Today, June 21, is Canada’s National Aboriginal Day. This morning, like most other days, I woke up, made my coffee, and sat down to read the news. The consensus seems to be that today is a day to celebrate Aboriginal cultures and to remember our vibrant history within Canada.
In the newspapers, stories of celebration and cultural performance encourage all Canadians to learn about us, to let us share our cultures with them, and to celebrate Aboriginals as part of Canada’s strong foundation of diversity. And, like most other days, I also read stories about the ongoing struggles for Indigenous land rights, protection of Indigenous grave sites, and recognition of high rates of violence. Yet I further notice that coverage of these concurrent realities — the celebration and the struggles — seem to be kept very separate, as though they cannot exist together, or are somehow irreconcilable in the minds of Canadians and the federal government.
The Aboriginal Affairs and Northern Development website declares National Aboriginal Day as kickstarting 11 days of their “Celebrate Canada” festivities. This spirit of celebration and focus on cultural performance is at the heart of this Day’s definition and vision, which seems to encourage a singular message: that Aboriginal people are welcomed into Canada only as dancers, singers and cultural artifacts.
This vision disempowers Aboriginal peoples’ struggles to gain sovereignty, to settle land and resource disputes, and to define ourselves not as subjects of Canada but as citizens of our own nations, on our own terms. Defining our cultural traditions as merely part of Canada’s history takes away their political significance as our systems of law, governance and identity. This is no coincidence, as the federal government would obviously not encourage a day to support the recognition of Indigenous nations as sovereign entities.
So what does it mean for us, as Indigenous peoples, to celebrate this day? Are there ways we can re-signify our cultural performances on our own terms, and, in the process, remind Canadians that our songs and dances are much more than just lunchtime entertainment? What does it mean for us to be put on display, without recognition of the struggle it has taken for our survival?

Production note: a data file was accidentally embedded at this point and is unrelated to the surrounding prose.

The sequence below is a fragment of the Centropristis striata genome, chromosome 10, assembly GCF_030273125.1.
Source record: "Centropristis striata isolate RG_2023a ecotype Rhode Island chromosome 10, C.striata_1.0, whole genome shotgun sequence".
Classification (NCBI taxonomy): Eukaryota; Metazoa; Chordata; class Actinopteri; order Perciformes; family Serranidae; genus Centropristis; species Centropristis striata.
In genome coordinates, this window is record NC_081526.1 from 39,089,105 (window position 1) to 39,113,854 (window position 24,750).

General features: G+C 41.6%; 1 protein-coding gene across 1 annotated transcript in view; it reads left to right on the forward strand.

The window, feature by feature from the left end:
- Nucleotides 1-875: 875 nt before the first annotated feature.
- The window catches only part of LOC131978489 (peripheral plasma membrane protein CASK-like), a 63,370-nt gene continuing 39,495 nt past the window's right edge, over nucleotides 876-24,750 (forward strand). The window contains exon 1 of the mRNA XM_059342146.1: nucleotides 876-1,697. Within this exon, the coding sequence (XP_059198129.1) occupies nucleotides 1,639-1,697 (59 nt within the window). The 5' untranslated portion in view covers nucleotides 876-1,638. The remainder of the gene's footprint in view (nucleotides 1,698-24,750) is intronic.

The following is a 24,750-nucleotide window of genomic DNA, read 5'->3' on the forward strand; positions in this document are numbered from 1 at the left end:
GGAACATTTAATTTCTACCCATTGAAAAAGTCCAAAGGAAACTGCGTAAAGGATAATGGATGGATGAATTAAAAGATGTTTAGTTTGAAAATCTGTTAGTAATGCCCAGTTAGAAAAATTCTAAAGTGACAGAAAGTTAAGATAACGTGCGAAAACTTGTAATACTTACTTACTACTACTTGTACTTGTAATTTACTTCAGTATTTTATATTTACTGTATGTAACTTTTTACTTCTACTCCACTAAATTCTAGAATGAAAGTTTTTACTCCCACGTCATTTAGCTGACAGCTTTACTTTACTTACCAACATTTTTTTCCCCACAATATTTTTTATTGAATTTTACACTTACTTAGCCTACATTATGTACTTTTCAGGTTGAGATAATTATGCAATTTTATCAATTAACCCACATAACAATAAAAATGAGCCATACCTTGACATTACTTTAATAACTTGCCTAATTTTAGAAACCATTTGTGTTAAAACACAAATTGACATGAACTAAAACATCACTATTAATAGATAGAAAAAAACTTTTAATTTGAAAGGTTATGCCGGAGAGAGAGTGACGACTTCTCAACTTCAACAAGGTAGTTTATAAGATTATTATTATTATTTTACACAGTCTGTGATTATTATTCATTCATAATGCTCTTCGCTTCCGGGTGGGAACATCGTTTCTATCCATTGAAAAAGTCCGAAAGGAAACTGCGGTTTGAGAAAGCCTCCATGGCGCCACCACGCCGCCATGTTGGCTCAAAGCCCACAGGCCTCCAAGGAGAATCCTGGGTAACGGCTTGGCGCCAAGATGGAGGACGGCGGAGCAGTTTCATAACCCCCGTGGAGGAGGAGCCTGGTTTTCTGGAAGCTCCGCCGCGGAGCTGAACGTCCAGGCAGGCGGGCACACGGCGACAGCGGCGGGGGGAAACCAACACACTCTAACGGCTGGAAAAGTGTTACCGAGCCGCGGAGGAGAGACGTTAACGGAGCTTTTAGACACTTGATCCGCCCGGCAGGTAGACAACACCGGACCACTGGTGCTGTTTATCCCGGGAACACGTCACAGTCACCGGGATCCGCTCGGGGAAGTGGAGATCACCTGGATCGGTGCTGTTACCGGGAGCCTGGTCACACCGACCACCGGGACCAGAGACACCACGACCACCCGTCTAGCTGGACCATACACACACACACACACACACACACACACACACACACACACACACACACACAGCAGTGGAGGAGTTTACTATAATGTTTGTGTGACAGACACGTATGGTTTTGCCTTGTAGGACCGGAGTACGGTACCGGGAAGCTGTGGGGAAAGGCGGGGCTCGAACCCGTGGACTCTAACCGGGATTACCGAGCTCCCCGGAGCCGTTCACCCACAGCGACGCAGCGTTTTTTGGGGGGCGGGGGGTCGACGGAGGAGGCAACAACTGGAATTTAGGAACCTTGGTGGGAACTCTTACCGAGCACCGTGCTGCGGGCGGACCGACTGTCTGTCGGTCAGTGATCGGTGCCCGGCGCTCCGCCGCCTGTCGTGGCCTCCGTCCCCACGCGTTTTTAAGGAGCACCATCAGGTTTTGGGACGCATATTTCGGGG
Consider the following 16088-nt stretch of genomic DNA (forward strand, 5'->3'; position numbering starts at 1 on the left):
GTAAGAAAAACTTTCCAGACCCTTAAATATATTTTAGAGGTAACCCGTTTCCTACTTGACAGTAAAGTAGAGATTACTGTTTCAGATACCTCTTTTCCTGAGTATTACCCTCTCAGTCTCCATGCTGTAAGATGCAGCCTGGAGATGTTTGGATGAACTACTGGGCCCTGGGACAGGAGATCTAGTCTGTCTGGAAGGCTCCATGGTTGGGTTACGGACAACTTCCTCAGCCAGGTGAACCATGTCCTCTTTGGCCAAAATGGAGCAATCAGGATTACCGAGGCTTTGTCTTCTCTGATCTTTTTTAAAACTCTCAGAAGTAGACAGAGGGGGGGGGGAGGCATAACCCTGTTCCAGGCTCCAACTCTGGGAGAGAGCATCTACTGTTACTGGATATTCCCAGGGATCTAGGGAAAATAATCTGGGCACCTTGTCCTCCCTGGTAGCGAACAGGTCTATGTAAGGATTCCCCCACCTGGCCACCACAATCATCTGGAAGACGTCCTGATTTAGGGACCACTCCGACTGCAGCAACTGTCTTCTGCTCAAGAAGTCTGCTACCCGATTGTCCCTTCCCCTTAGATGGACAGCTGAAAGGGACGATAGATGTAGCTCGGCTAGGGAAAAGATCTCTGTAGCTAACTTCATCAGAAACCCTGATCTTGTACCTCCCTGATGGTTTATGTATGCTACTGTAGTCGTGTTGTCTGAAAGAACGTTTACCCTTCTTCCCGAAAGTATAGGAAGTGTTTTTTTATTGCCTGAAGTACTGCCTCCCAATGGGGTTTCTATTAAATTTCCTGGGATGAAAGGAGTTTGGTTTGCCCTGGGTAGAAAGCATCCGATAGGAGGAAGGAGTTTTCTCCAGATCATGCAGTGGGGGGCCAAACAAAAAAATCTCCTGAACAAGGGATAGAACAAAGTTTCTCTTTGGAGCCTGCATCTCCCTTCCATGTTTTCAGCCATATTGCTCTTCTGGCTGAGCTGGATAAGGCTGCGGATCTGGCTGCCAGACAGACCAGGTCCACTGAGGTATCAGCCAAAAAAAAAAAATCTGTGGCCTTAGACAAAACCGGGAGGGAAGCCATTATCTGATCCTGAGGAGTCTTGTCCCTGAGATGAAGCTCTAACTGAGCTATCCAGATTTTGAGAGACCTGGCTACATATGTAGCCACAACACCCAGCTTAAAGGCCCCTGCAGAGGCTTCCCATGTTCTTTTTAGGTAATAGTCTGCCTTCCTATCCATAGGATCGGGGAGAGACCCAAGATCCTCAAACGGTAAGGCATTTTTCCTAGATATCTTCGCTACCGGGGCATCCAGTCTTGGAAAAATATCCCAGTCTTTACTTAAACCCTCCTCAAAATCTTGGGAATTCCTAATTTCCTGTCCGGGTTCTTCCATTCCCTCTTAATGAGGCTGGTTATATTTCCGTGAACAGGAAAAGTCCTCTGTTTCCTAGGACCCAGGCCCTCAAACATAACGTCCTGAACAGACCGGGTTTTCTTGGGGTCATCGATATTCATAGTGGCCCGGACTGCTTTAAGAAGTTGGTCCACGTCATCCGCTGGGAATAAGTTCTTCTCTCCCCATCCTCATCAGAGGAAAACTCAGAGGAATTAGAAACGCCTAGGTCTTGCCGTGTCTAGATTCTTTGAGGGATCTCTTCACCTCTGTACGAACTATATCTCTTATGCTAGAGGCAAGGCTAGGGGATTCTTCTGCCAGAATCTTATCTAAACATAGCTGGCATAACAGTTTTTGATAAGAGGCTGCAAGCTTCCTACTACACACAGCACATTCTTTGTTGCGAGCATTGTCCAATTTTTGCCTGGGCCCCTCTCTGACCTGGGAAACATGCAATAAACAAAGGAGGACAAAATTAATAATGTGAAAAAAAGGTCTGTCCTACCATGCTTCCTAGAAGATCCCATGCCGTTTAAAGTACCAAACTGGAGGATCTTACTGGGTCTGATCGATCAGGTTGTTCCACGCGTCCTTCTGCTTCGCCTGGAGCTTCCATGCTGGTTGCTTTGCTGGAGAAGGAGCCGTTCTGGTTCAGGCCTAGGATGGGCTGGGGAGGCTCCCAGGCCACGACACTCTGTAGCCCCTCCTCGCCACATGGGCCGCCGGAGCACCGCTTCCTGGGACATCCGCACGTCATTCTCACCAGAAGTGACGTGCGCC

Where I live, here on Coast Salish territories, we might remind people that local practices like the potlatch were banned under the Indian Act for over 80 years, and only survived because of the resilience and determination of our ancestors to keep our worldviews and systems of governance alive. The dances and songs are inherently politically charged, and are part of our identity as survivors of genocidal policies. These histories cannot be separated from our cultural practices — regardless of the government’s attempts to reframe and recast them as celebrations of Canada’s multicultural history.
Many Aboriginal organizations and communities use this day as an opportunity to showcase the strength and resilience of Indigenous youth and elders, focusing on their success, agency and vibrancy. In this way, I suppose we might look at redefining National Aboriginal Day in terms that benefit us and our communities. Yet I worry that this only continues to feed into the government message about this day, and the subordinate role we have in Canada’s story about itself as a country without a history of colonial violence.
And so, for all these reasons, I will not be celebrating Canada’s National Aboriginal Day today. Rather, I will do what I do every day: putting my energy into cultivating the strength, resilience and beauty of our Indigenous communities, and doing so for ourselves, on our own terms.
I will try to cultivate understanding and education among and between non-Indigenous and Indigenous peoples. I will continue in my efforts to build networks of support and solidarity for the struggles facing Aboriginal communities, all in order to create a brighter future for the generations to follow.
And I will give thanks to my ancestors for keeping our cultural practices alive despite the government’s attempts to squash them — initially through the Indian Act, and now through the stripping away of these practices’ political significance.
National Aboriginal Day is no friend of mine. Only when every day becomes a day for the recognition of Indigenous self-determination, and the simultaneous recognition of the harms of colonialism, will I ever be able to truly celebrate.